Trump’s NATO goals draw criticism

President Barack Obama and his former secretary of state, Hillary Clinton, probably are the last people who should be lecturing Donald Trump about the United States keeping its commitments to other countries. Trump, the Republican candidate for president, has suggested U.S. military aid to its NATO allies ought to be based on whether those nations “have fulfilled their obligations to us.” The fact that this country shoulders an unfair burden of defending others has been a familiar theme for Trump.

Both the White House and Clinton, the Democratic candidate for president, were quick to criticize Trump. Of course NATO allies should be supported, they insisted.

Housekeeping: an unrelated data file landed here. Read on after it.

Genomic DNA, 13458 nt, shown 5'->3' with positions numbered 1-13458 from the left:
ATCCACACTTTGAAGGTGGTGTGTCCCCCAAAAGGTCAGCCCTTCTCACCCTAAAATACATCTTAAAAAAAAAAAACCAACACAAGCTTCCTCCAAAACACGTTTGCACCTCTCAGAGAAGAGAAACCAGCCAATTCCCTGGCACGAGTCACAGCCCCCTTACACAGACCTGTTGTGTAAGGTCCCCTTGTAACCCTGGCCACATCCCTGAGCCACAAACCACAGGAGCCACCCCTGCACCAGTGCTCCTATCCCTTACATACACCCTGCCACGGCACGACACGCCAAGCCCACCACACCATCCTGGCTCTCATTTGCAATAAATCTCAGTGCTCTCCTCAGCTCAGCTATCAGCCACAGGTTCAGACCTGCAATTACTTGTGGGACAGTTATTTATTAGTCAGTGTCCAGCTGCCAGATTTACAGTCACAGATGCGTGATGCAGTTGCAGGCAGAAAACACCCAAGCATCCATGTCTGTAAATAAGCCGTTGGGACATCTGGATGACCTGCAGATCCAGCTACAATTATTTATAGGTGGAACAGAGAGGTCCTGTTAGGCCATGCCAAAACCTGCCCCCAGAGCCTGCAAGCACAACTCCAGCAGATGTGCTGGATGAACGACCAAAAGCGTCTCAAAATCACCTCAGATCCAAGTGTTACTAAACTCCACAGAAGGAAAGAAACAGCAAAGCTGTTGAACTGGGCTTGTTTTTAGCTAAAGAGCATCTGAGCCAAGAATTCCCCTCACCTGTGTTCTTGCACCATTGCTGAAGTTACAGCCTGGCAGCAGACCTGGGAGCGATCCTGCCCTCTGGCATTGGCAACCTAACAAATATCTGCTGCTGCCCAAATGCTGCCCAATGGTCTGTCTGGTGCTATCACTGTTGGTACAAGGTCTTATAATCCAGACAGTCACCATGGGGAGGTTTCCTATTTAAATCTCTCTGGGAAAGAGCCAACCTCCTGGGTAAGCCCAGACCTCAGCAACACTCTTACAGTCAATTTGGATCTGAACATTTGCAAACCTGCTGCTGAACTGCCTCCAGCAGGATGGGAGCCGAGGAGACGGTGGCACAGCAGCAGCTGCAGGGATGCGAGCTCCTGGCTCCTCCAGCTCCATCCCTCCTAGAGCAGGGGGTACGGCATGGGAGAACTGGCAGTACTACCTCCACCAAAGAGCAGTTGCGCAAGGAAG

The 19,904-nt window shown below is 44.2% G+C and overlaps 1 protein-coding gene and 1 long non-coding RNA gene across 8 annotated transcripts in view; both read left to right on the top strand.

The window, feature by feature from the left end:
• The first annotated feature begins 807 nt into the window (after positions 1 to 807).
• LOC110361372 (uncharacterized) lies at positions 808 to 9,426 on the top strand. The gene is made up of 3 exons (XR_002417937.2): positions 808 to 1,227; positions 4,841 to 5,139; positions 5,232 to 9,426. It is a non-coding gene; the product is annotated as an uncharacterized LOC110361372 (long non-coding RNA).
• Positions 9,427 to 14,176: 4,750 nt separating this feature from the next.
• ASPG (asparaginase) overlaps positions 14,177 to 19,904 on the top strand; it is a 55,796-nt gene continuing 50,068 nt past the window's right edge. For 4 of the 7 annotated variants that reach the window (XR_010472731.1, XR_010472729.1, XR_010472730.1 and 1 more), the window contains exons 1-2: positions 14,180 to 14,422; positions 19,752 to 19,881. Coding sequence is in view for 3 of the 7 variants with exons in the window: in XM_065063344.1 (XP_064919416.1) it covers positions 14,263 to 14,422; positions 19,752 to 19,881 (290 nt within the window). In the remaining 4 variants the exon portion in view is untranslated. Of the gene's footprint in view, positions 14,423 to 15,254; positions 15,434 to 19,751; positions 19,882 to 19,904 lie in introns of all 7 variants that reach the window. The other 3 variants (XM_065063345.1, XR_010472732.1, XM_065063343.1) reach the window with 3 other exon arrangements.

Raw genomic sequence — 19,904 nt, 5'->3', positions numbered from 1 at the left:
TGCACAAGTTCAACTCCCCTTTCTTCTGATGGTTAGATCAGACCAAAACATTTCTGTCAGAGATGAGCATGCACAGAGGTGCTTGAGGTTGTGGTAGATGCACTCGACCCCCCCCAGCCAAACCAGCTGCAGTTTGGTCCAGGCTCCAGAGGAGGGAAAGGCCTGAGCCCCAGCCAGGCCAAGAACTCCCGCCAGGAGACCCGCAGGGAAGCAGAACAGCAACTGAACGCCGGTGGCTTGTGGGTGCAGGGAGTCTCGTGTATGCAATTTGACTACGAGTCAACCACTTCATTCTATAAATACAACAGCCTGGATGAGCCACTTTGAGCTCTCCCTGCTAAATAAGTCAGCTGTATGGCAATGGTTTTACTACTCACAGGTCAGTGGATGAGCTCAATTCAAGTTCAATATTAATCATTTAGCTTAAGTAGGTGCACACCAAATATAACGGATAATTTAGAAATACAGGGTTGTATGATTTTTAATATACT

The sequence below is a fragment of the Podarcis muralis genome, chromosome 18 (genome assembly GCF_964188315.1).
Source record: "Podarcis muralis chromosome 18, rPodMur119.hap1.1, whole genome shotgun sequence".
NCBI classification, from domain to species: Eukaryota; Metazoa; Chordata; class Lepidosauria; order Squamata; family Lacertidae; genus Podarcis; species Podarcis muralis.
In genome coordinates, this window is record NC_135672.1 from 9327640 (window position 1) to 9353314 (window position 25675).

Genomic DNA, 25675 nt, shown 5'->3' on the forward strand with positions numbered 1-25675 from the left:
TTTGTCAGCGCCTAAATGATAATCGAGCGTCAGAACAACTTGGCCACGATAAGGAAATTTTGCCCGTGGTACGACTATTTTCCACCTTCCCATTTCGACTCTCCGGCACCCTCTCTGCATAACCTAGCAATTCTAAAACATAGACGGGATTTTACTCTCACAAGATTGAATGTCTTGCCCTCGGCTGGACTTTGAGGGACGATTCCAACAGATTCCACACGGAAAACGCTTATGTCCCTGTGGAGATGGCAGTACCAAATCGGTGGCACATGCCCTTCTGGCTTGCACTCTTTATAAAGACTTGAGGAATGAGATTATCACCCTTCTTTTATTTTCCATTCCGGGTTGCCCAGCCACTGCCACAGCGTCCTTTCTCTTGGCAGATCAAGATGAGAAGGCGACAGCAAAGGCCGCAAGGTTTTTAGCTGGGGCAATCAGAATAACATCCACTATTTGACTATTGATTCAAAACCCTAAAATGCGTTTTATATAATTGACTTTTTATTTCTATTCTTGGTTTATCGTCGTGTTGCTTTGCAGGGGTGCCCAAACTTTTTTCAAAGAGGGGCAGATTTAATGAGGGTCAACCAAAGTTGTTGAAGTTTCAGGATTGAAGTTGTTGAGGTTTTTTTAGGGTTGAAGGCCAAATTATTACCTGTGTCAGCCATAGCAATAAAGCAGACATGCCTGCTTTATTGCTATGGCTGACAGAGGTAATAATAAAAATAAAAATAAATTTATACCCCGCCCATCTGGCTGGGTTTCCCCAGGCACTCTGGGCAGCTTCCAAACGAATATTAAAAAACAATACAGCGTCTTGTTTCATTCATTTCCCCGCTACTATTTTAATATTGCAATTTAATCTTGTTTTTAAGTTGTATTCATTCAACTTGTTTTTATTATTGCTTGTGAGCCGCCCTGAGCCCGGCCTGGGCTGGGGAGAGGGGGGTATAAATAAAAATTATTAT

Less than two years ago, Obama said that “for countries that meet our standards and that can make meaningful contributions to allied security, the door to NATO membership will remain open.” Sounds much like Trump, doesn’t it?

During the same speech, Obama suggested NATO should strengthen Ukraine’s military against Russian aggression. He then refused to provide any such U.S. aid.

And as far as supporting other allies, ask the Israelis about Obama and Clinton. They are ill-suited to criticize Trump on keeping our commitments.